Apollo

General Information

In the mythology of ancient Rome, Apollo, known by the same name to the Greeks, was a versatile god. Due to this similarity, he has been called “the most Hellenic [or, Greek] of all the gods.” According to the Encyclopedia Britannica, “he was a god of divine distance, who sent or threatened from afar; the god who made men aware of their own guilt and purified them of it; who presided over religious law and the constitutions of cities; and who communicated with mortals through prophets and oracles his knowledge of the future and the will of his father,” Jupiter. As such, Apollo was one of the most widely worshiped Roman deities.

In myth, even his fellow gods – with the exception of his mother and father – feared Apollos. He was worshiped as an agricultural god, fending off the diseases and wild animals that could harm farm animals and crops. He was thus called Nomios, meaning “herdsman,” and Lyceius, as he opposed the lykoi, or wolves. An alternate name, Phoebus, meaning “bright,” connected Apollos with worship of the sun, and the title Alexikakos heralded him as the “Averter of Evil.”

Apollo als god van de kunsten (Apollo, god of the Arts)

Apollo als god van de kunsten (Apollo, god of the Arts), Abraham Jacobsz, 1782

Origins

In Roman mythology, Jupiter had an affair with the Titan goddess Latona. When Jupiter’s wife Juno found out about the affair and Latona’s pregnancy, she was infuriated. At this point there is some variation on his birth story, but it includes some of the following concepts:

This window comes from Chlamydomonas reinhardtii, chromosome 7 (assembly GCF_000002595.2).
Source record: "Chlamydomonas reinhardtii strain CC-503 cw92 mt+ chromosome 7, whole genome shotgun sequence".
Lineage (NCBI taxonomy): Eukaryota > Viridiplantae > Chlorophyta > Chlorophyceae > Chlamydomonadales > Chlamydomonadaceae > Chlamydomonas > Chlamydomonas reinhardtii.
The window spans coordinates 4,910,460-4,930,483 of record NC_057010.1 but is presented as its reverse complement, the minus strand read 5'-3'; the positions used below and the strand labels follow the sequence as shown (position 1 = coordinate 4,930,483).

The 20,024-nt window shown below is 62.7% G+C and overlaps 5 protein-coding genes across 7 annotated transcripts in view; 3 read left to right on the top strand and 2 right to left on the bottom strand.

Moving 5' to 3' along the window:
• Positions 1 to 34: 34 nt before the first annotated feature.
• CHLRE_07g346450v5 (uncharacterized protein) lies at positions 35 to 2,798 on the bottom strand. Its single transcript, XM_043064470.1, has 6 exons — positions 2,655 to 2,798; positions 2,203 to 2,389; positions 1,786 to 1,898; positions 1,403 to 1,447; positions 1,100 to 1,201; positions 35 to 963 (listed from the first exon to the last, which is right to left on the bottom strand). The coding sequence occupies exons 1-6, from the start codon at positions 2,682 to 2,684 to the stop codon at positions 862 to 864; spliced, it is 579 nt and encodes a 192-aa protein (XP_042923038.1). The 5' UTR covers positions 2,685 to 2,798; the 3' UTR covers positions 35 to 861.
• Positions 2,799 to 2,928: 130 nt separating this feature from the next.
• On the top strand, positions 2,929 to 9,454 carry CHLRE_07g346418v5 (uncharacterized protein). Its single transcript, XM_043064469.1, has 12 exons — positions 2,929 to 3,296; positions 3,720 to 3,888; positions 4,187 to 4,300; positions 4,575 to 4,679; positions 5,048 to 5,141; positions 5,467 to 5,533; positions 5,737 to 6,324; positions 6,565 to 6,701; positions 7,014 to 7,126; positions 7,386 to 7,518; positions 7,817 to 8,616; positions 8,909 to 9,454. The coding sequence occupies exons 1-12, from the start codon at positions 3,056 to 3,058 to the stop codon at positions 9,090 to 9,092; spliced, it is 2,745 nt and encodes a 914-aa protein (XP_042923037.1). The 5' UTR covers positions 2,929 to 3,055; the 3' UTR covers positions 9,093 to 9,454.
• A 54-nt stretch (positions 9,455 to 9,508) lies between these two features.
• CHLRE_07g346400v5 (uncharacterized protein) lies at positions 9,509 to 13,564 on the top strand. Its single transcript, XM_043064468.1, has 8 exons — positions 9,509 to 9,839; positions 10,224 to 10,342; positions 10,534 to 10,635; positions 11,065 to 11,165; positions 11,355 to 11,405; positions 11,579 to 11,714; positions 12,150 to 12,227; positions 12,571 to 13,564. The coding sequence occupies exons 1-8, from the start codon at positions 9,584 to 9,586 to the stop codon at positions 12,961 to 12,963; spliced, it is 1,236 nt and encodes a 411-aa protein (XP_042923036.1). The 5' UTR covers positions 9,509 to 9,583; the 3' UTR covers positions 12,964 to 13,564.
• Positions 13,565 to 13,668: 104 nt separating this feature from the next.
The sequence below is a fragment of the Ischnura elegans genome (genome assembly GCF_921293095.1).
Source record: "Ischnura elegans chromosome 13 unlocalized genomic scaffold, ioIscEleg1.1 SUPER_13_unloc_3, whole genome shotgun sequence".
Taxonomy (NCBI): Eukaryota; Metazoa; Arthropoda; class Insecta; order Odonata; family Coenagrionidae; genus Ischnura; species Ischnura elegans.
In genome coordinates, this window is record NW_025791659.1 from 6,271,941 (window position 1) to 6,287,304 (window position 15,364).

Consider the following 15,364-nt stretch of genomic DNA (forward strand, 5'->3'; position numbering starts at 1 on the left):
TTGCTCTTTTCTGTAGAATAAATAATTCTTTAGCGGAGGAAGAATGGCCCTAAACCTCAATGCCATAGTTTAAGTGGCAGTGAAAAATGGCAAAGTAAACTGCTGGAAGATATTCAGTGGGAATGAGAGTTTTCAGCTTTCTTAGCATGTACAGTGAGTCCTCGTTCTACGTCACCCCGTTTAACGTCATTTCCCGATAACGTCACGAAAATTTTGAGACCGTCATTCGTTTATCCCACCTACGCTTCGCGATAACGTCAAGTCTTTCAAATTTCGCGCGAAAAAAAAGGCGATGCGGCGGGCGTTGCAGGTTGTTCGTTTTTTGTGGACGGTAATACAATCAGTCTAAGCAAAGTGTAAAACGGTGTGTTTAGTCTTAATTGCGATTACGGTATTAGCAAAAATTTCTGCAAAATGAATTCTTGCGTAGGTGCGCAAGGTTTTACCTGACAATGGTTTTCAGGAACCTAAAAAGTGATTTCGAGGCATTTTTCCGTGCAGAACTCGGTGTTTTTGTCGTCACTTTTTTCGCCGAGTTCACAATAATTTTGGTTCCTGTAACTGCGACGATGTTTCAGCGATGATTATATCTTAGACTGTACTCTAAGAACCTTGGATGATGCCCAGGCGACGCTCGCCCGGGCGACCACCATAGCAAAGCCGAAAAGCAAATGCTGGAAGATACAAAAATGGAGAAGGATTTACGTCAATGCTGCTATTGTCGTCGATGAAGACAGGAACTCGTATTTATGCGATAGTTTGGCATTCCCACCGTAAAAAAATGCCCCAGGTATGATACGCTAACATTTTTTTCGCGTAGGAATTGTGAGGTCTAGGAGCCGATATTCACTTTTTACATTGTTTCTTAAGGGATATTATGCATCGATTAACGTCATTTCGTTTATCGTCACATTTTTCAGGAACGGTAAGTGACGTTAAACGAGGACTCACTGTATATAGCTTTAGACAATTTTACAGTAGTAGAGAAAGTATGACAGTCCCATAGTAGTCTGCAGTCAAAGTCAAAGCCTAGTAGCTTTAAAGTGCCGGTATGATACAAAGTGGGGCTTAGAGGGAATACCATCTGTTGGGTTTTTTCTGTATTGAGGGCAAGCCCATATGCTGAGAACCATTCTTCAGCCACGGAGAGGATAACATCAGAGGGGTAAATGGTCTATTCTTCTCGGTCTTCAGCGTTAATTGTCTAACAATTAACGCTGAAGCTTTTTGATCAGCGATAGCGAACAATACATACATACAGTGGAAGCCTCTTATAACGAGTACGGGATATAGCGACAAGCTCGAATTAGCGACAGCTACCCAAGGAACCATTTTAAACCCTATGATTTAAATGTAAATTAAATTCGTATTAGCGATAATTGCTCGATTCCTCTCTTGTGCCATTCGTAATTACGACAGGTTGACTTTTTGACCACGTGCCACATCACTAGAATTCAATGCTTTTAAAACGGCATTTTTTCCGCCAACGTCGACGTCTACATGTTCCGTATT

Juno essentially cursed Latona and forbid all dry land from accepting her birth. Juno may have also sent a serpent named Python to chase Latona through ancient Greece. Latona fled and searched for a place where she could give birth. Eventually she found a place to give birth on the island of Delos, a wandering rock off the coast of mainland Greece. It was said that Delos was suitable for Latona to give birth because the island floated in the sea, and was not connected to the ground.

Latona gave birth to Diana by balancing her body on an olive branch to avoid coming into contact with the ground. After her birth, Diana was able to assist Latona in giving birth to Apollo on Delos. The treatment of his mother so enraged Apollo that only four days after his birth he embarked on a journey to destroy the Python.

Apollo traveled to Delphi, where he slayed the huge serpent, who had tormented his mother during her pregnancy. It should be noted that in some versions of the legend, the snake was instead slain because it tried to prevent Apollo from setting up his oracle.

Myths & Stories

The Roman myths of Apollo involve numerous romantic affairs, typically drawn from his previous Greek mythologies. For instance, in Metamorphoses, written by the Roman poet Ovid, Apollo pursues the beautiful nymph-daughter of the river god Pineios. When he is about to overtake her in his affections, she cries out to her father for help. Pineios turns his daughter into a laurel tree to protect her from Apollo’s lust. The laurel was later regarded as Apollo’s sacred plant.